Many experienced fishers, and lure casters, have felt for some time that spinning reels have lacked the special feel of a good quality, precision made baitcasting reel. The durability of average and high price eggbeaters were an obstacle for many customers who want their tackle to last. Their susceptibility to corrosion, line management problems and parts failures were amongst the most common complaints.
However, there were times when a spinning reel was the optimal choice like high speed spinning for pelagics. A high ratio overhead reel does not have theversatility of a top quality eggbeater when schools of tuna are popping up everywhere and snap casts need to be made.
The downside of using these large spinning reels was that after a couple of sessions of heavy use problems began arising in the handle and an the bail return. These faults got worse over time, and while it’s common to see 5-year-old baitcasting reels still going strong, the numbers of spin reels of that vintage was clear by their absence.
The widespread acceptance of braided lines by recreational fishers created engineering problems with all reel types but the eggbeaters seemed to come off much worse. In my own business, a top quality reel that we had been able to use for 2 to 3 seasons with mono line suddenly started having major problems, particularly with the anti-reverse mechanism, when the nylon was replaced by braid, sometimes within a couple of months of use!
The developmental problems involved in building new generation spinning reels to suit a braid-dominated urbane market led by the tournament and high end sportfishing sectors, has led major tackle companies to produce spinning reels as mechanically precise as their top shelf baitcasters. Over the past 5 years, and particularly since 2004, Australia has seen quality spinning reels arrive at the tackle shop.
Two of my favourite techniques, casting/jigging metal lures and working soft plastics, produce optimum results when the rod is matched to an eggbeater type reel. The market now has the most exciting range of reels of this type ever assembled. So it was no surprise that I re-equipped with some high end hardware in 2005.
In terms of ongoing development, a comprehensive product range, and overall quality combined with versatility and practicality, it’s hard to go past the Daiwa range of reels. The high 7end range offers smooth reels and great drag performance for those of us who, in the past, have been constantly plagued by drag washer meltdown.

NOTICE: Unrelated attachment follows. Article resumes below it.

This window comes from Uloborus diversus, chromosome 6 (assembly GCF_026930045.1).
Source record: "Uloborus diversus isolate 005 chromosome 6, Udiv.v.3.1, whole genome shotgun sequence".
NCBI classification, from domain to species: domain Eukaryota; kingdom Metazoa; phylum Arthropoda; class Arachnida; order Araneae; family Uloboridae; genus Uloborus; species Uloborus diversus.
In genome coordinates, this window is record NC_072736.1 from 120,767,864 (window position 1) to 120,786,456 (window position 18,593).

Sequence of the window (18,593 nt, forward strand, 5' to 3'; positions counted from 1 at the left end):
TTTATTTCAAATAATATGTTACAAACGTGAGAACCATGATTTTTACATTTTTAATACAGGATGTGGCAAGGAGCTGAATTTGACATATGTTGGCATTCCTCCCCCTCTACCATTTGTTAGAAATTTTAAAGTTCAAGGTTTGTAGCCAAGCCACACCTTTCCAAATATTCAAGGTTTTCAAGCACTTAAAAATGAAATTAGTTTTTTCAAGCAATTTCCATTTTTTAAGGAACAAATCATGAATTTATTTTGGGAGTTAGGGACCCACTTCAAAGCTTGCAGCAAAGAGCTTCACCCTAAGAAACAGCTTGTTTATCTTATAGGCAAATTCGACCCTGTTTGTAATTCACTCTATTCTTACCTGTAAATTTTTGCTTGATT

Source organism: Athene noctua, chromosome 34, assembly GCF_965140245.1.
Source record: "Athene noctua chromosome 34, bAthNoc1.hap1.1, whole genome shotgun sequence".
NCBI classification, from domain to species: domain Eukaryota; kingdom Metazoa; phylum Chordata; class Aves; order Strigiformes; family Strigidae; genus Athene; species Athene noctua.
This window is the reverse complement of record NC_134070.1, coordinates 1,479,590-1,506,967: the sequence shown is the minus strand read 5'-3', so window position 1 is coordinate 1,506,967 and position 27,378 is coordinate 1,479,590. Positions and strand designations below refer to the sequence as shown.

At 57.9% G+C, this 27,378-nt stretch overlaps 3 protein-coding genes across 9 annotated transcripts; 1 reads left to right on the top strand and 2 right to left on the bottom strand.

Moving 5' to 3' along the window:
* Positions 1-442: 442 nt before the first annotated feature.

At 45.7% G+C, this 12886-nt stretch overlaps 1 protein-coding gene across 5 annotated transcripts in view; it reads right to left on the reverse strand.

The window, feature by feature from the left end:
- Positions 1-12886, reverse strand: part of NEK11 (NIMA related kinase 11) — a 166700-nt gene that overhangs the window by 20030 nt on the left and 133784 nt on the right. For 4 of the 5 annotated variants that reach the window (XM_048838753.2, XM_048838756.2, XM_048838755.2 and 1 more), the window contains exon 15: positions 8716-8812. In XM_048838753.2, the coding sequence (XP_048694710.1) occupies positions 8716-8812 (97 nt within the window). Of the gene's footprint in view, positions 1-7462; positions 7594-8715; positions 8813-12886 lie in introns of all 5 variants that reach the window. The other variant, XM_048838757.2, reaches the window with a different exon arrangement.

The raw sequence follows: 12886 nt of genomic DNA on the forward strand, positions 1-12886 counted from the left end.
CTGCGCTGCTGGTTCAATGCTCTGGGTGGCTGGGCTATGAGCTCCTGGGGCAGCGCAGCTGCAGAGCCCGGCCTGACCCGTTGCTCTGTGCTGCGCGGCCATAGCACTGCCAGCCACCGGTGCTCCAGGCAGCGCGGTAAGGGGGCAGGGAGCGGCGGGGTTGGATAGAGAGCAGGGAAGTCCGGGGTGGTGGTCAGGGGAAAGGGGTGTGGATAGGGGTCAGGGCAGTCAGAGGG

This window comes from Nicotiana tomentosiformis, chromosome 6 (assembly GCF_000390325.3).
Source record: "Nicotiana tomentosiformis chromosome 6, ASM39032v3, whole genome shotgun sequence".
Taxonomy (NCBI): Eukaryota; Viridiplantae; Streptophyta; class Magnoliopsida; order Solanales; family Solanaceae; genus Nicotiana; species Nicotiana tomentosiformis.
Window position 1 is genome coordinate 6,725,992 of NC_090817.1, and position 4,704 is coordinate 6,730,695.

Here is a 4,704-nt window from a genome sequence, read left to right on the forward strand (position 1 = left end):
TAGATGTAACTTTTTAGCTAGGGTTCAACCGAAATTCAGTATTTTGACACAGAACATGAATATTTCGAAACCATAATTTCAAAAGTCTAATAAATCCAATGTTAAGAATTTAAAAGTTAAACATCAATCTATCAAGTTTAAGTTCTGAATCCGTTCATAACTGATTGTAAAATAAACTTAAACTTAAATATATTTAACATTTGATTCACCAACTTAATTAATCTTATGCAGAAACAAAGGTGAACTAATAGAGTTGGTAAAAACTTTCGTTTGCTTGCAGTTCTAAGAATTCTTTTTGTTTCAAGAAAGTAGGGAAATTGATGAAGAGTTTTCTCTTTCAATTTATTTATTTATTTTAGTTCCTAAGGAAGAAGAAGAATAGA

When clients can sometimes hook over 100 fish per boat averaging 6-15kg in a single day spinning reels have a propensity for self destructing in short order. The next client I see trying with all their might to turn a handle against a red-lined drag while the fish is still heading for the horizon at 100 miles an hour, will definitely not be the last, but, maybe the number of times the gears collapse under such strain will be a bit less.
On the charter side, the Daiwa Capricorn 4500J has proved to be a faultless performer in the everyday offshore environment, handling species like longtail tuna, various trevallies, Spanish mackerel, cobia, fingermark, coral trout, estuary cod and some big sharks without even a minor breakdown. I’m loath to label them as ‘break proof’, as I don’t think there’s a reel around that is totally unbreakable, but they’ve handled everything dished out to them in the past 6 months with flying colours.
The silky smooth drag handled even the hottest of runners with the oversized handle providing a superb contact point for angler/reel. I wrestled a huge mako going close to 35kg to the boat after a massive first run. A number of clients liked the Capricorn so much they bought one as soon as they returned home.
However, blooding the reel that I’d put aside for my personal use had to wait until the end of the charter season, provided the weather stayed quiet. My ‘toy’ was a Daiwa Caldia Kix 4000, one of the new performers released at this year’s Gold Coast Tackle Show.
Set up on a Daiwa Procaster Z601HFS IM8 graphite rod, the reel is perfectly balanced and is an absolute delight to use. I’ve used it mainly to fish plastics on light jig heads in up to 20m of water, a task for which it is perfectly suited.
The outfit was blooded by a 12kg brassy trevally, a fish that proved at least as stubborn as his predecessors. Landing that fish was made much easier courtesy of the smoothness of the cranked up drag and the Digigear drive train.
The next notable capture happened on an offshore reef and turned out to be one that I had been anticipating for some time. A 30-40m run down deep had the braid sizzling over the guides as soon as the fish felt the 5/0 TT jig hook fitted with a Saltwater Assassin tail lodge in its jaw.
The surge down deep followed by a dogged head-shaking fight had me hoping that this was the species I suspected. When 12kg of beautiful black jewfish hit the net, my hopes were confirmed.
While holding the jewie for the photos, it was pleasing to reflect on how smoothly the fight had progressed due to the seemingly effortless performance of my new outfit. You need to be confident that your gear will be able to be fished hard when reef dwellers like jewfish and fingermark are the likely customers and the power of this seemingly ‘undergunned’ rod and reel combination was certainly an eye opener.
The new crop of top line spinning reels has opened a whole new door for those fishers who like their gear to be the very best. The prospects are exciting and pretty much unlimited so if you haven’t had a good look at what’s available, you’re definitely missing out.
One of those species that even gets a pro guide like Dave excited. 12kg of beautiful black jew taken on a small plastic and new Kix reel/Procaster rod.
Charter client, Darren Ryan from Sydney, looks pleased with this big trevally caught on one of Dave’s Daiwa Capricorn 4500J reels.Reads: 2012